BP: What preparations did SEL make for the coronavirus, and how are those helping the company operate now?
DW: As part of our normal business operations, we continually monitor technical, political, economic and health events around the world. We have a global supply chain and understand how regional and global disruptions can affect our ability to receive parts that go into our products. As we saw the coronavirus begin to emerge in China, we developed plans to ensure we could continue to support our customers. And, because of our ongoing planning, we haven't missed a product shipment.
BP: SEL announced in late March that the first official COVID-19 case reported in Nez Perce County was an employee at your Lewiston facility. What are some of the most important measures SEL is taking to continue to operate?
DW: We are able to operate because of our great employees. For the folks who need to be on-site to do their jobs, we are closely following the guidance of the Centers for Disease Control and Prevention, World Health Organization, Occupational Safety and Health Administration and local, county and state health agencies.
We are staggering shifts, lunches and breaks. We're limiting in-person meetings and are getting creative with how we share information, like decentralizing our (companywide) weekly Friday lunch so employees can stream the program from their home, desk or in conference rooms where social distancing rules can be followed. We're reducing touch points and preventing the spread of germs by leaving all interior doors open and providing gloves and masks. We have redirected folks to join our ... facilities team to clean and sanitize workspaces around the clock. You can't walk through our manufacturing facilities without seeing people cleaning, including members of our leadership team.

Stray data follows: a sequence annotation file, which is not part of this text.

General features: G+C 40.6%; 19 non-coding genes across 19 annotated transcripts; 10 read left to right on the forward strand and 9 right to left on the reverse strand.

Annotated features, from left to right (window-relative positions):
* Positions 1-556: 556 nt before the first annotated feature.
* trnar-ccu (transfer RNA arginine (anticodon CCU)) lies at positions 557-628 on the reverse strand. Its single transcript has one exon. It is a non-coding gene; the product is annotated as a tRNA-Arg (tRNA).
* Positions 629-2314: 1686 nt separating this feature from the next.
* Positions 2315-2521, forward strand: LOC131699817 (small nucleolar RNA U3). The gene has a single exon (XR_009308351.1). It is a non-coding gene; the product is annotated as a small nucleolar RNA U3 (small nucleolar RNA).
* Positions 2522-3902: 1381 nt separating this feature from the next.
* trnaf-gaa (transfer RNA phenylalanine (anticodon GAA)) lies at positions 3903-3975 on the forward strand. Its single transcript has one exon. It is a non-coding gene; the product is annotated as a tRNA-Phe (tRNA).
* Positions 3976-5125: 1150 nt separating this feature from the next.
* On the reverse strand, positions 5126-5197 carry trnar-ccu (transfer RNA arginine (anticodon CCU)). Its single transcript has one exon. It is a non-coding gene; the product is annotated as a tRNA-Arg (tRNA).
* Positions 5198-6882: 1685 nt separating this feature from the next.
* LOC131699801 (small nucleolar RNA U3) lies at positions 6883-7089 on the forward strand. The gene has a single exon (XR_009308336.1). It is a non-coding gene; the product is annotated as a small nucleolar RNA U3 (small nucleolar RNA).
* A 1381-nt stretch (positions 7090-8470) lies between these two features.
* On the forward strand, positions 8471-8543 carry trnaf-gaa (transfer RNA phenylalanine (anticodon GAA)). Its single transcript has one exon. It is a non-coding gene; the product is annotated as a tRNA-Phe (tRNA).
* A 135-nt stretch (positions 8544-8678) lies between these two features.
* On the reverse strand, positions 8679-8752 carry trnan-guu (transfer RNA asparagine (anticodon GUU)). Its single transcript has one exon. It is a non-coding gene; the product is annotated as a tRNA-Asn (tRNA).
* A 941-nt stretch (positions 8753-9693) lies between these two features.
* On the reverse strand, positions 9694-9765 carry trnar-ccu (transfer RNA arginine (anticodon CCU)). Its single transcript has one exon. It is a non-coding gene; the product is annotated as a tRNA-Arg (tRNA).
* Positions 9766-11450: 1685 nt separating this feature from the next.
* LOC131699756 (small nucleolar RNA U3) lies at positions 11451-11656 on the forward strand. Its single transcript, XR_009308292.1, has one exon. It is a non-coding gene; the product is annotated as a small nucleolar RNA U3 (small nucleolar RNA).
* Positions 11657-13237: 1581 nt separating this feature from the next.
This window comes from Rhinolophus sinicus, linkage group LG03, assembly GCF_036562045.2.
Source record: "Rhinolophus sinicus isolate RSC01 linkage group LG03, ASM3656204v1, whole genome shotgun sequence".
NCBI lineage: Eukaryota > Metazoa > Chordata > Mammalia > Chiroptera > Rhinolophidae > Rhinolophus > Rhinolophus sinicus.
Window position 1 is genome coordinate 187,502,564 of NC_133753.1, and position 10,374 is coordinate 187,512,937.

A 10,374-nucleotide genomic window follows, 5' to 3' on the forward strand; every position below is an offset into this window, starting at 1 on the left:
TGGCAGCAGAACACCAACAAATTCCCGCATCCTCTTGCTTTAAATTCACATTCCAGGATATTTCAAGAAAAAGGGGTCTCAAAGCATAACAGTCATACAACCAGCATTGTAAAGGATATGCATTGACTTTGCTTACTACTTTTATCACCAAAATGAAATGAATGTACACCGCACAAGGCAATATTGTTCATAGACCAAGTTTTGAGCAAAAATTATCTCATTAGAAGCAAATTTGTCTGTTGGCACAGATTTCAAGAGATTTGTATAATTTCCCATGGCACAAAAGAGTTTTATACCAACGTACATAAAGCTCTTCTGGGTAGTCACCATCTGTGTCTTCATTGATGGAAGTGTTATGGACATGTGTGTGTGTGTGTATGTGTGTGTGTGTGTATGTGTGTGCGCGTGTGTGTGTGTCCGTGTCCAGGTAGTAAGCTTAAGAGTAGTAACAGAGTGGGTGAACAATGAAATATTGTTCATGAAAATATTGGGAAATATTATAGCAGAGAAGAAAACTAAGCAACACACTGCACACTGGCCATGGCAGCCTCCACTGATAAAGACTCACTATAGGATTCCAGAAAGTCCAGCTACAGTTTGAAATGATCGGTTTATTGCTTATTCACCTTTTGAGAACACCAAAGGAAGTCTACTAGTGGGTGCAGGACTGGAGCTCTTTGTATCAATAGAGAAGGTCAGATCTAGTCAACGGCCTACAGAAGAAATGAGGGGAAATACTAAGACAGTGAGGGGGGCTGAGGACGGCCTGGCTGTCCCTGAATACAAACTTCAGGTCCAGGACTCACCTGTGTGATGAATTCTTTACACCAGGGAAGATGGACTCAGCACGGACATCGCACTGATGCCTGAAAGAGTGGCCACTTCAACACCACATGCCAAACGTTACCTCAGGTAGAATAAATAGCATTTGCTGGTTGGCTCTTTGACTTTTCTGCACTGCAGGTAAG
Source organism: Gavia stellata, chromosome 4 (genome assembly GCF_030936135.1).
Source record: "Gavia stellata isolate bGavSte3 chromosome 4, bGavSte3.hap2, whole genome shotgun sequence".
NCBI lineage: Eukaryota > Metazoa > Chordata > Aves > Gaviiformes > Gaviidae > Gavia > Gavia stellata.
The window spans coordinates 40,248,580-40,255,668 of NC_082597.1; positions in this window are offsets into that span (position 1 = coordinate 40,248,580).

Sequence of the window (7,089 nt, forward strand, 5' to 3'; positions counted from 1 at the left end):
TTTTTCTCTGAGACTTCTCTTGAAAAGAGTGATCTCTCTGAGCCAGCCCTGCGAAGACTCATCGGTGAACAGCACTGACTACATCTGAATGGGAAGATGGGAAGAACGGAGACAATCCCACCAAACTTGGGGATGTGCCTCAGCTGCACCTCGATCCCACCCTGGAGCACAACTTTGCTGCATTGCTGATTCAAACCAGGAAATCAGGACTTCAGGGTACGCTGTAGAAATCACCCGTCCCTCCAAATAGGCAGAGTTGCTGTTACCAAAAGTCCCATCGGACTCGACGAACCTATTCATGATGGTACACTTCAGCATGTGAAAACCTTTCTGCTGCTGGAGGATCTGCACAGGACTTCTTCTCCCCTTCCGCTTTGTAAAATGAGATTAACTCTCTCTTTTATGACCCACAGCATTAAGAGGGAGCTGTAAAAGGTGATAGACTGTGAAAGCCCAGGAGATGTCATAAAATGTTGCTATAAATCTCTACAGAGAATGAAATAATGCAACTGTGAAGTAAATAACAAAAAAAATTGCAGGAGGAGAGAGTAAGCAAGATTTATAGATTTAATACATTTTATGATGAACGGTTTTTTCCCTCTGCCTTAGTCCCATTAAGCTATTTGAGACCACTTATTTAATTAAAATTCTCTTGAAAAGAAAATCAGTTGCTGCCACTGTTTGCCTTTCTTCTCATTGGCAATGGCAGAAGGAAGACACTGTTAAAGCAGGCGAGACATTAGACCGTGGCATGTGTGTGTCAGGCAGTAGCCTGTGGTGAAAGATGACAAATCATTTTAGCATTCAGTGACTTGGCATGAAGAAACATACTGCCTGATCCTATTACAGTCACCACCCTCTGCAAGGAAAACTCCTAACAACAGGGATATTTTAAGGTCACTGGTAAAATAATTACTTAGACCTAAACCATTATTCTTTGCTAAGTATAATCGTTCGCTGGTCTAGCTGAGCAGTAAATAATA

Our (information technology) team has done a fantastic job ensuring that our global information infrastructure can support the large number of our employees who are now working from home. We've also scaled our collaboration tools to support our remote workers and their ability to remain connected, productive and secure.
Our executive team is meeting daily, seven days a week, to evaluate and respond to COVID-19 developments.
BP: You have been CEO since November. What changes, if any, have you made to make SEL even stronger and why?
DW: The move from COO to CEO hasn't changed my day-to-day activities very much; rather, it is a continuation of the plans the board of directors and executive team have developed over the last few years. The biggest difference in my role is that I am spending more time thinking strategically about the future of SEL and how we can create innovative products and solutions that continue to delight customers.
BP: Who is on the executive team of SEL besides you?
DW: President and Chief Technology Officer Edmund O. Schweitzer III, Chief Finance Officer Joey Nestegard, Chief Sales and Services Officer David Costello, Senior Vice President of Research and Development Ryan Bradetich, Vice President of Human Resources Stacey Doty, Senior Vice President of Manufacturing Leith Sorenson and Senior Vice President of Marketing and Communications Stephanie Schweitzer.
BP: What roles do each of you play?